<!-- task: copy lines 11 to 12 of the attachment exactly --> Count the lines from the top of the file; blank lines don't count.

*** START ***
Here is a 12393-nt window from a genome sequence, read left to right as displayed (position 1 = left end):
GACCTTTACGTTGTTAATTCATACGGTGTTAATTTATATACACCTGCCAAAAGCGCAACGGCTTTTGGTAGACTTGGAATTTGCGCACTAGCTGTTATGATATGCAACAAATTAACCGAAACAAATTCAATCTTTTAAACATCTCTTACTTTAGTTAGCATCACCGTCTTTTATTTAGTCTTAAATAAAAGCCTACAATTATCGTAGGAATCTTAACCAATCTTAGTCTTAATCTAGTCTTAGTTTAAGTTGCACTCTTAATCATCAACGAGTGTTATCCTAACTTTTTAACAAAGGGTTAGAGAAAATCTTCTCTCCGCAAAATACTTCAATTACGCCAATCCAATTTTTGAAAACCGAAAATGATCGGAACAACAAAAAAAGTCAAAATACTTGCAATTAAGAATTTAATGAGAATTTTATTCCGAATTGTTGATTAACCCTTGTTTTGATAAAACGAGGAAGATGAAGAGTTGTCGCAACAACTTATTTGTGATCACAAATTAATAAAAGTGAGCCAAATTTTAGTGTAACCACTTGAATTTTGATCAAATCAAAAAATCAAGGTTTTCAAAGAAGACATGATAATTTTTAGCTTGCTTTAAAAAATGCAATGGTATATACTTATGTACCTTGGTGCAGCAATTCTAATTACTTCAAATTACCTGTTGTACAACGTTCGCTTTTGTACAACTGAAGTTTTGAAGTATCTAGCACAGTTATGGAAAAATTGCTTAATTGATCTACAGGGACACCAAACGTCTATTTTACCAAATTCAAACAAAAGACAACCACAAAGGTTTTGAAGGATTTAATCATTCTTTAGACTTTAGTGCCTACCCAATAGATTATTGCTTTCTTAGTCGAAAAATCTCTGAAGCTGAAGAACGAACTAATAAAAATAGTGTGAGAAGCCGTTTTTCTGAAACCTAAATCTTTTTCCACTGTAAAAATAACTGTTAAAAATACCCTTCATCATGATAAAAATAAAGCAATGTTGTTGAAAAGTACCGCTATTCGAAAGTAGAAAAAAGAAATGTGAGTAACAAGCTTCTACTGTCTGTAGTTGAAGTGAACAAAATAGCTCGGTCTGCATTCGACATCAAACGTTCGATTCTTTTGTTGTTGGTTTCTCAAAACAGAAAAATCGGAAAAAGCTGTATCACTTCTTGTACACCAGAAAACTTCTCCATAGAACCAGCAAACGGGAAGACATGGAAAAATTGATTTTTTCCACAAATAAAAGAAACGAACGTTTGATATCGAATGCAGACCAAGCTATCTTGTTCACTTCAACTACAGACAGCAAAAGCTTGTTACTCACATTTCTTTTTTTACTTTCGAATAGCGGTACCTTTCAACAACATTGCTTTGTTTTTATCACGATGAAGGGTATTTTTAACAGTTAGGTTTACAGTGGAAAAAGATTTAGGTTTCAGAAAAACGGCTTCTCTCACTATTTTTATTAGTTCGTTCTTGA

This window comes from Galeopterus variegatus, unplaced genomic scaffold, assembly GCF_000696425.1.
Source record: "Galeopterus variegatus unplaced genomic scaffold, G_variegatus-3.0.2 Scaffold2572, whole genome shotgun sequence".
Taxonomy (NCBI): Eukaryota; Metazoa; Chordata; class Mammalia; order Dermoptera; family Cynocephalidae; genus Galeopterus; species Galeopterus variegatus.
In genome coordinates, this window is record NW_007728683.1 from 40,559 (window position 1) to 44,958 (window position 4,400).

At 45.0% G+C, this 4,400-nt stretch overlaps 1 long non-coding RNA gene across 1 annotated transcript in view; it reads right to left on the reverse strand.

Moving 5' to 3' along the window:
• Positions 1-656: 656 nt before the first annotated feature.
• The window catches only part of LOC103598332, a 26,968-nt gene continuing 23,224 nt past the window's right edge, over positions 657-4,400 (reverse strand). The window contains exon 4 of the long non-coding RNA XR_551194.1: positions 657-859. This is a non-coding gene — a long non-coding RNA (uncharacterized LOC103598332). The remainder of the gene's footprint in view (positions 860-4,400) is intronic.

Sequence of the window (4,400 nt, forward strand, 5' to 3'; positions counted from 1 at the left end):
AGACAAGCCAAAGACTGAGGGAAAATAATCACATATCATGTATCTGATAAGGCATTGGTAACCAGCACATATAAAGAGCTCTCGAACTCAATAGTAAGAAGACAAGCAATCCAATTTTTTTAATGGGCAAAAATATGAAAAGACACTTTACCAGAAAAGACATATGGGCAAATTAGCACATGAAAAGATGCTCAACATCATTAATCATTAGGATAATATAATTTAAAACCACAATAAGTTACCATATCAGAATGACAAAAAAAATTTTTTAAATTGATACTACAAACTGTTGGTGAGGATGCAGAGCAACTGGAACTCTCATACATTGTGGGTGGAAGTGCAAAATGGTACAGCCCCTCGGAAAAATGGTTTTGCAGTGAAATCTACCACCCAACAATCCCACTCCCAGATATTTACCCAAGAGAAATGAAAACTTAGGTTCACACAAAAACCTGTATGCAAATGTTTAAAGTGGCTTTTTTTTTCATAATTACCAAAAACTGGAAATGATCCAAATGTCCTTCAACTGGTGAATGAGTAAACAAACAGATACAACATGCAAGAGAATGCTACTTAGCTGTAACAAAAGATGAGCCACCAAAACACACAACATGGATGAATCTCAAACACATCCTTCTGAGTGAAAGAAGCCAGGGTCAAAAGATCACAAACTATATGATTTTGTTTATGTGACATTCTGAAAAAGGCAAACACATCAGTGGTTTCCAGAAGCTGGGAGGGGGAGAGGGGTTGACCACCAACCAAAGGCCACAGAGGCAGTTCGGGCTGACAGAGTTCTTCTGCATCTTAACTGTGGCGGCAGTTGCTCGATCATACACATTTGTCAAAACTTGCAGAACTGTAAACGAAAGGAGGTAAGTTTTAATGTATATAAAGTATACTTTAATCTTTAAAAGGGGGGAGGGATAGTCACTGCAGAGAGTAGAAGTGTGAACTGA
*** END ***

Sequence of the window (4,400 nt, forward strand, 5' to 3'; positions counted from 1 at the left end):
AGACAAGCCAAAGACTGAGGGAAAATAATCACATATCATGTATCTGATAAGGCATTGGTAACCAGCACATATAAAGAGCTCTCGAACTCAATAGTAAGAAGACAAGCAATCCAATTTTTTTAATGGGCAAAAATATGAAAAGACACTTTACCAGAAAAGACATATGGGCAAATTAGCACATGAAAAGATGCTCAACATCATTAATCATTAGGATAATATAATTTAAAACCACAATAAGTTACCATATCAGAATGACAAAAAAAATTTTTTAAATTGATACTACAAACTGTTGGTGAGGATGCAGAGCAACTGGAACTCTCATACATTGTGGGTGGAAGTGCAAAATGGTACAGCCCCTCGGAAAAATGGTTTTGCAGTGAAATCTACCACCCAACAATCCCACTCCCAGATATTTACCCAAGAGAAATGAAAACTTAGGTTCACACAAAAACCTGTATGCAAATGTTTAAAGTGGCTTTTTTTTTCATAATTACCAAAAACTGGAAATGATCCAAATGTCCTTCAACTGGTGAATGAGTAAACAAACAGATACAACATGCAAGAGAATGCTACTTAGCTGTAACAAAAGATGAGCCACCAAAACACACAACATGGATGAATCTCAAACACATCCTTCTGAGTGAAAGAAGCCAGGGTCAAAAGATCACAAACTATATGATTTTGTTTATGTGACATTCTGAAAAAGGCAAACACATCAGTGGTTTCCAGAAGCTGGGAGGGGGAGAGGGGTTGACCACCAACCAAAGGCCACAGAGGCAGTTCGGGCTGACAGAGTTCTTCTGCATCTTAACTGTGGCGGCAGTTGCTCGATCATACACATTTGTCAAAACTTGCAGAACTGTAAACGAAAGGAGGTAAGTTTTAATGTATATAAAGTATACTTTAATCTTTAAAAGGGGGGAGGGATAGTCACTGCAGAGAGTAGAAGTGTGAACTGA